Published on February 5, 2014 | by Catherine Van de Stouwe0
Exhibition review: Astronomy Photographer of the Year
✮✮✮Accustomed to the perpetual orange glow of the London sky at night, I was slightly underwhelmed by the small exhibition room in the bowels of the Royal Observatory.
The similar orange glow of the mood lighting does, at least, make the average city dweller feel at home.
But there is no denying the beauty and the clarity of the photography that is displayed. So much so that I am tempted to pick up my Thermos and woolly hat and hike up the highest hill in London to see something other than the occasional star that does manage to become visible through the city smog.
Now into its fifth year, the Astronomy Photographer of the Year competition is divided into five categories: Earth and Space, Our Solar System, Deep Space, Young Astronomy Photographer of the Year – this year won by 14-year-old Jacob Marchio from the USA – and, finally, a Special Prizes category for those impressive images that could not be denied a place in the limelight.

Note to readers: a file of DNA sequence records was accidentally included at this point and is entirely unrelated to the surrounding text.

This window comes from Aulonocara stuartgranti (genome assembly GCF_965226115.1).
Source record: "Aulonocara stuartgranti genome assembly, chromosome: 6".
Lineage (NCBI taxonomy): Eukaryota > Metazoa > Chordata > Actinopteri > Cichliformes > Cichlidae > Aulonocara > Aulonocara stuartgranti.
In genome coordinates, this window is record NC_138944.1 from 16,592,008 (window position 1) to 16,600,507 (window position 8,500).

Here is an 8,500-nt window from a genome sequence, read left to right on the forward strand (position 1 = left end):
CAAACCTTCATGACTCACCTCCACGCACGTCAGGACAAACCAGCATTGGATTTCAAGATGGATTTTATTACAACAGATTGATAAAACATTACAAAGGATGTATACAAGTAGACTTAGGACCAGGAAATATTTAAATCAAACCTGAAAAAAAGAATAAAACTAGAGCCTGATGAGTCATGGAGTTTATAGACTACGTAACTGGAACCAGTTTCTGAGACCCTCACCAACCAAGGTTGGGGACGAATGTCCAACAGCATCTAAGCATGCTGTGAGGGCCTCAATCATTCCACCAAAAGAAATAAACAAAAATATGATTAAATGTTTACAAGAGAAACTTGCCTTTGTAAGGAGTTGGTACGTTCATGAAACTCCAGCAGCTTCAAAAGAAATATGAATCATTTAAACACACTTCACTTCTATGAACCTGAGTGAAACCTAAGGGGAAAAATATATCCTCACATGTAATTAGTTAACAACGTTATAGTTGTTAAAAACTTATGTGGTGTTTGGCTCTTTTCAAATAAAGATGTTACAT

To me the most striking photographs are those from the Earth and Space section. The aptly named Green Energy by Norwegian photographer, Fredrik Broms, captures the aurora borealis against a snowy mountain that many can only dream of seeing.The overall winner of the competition came from Mark Gee and his photograph, Guiding Light to the Stars. Taken in the early hours of the morning on New Zealand’s North Island, Gee manages to capture the central region of the Milky-way, a staggering 26,000 light years away. The image is so clear that neighbouring galaxies are also visible against the millions of stars lighting the sky.
Whether an occasional enthusiast, or a dedicated sky watcher, the Astronomy Photographer of the Year exhibition shows that space is not as far as we think it is.
Admission to the Astronomy Photographer of the Year show is free. Check the website for prices of other attractions and exhibitions at the Royal Observatory.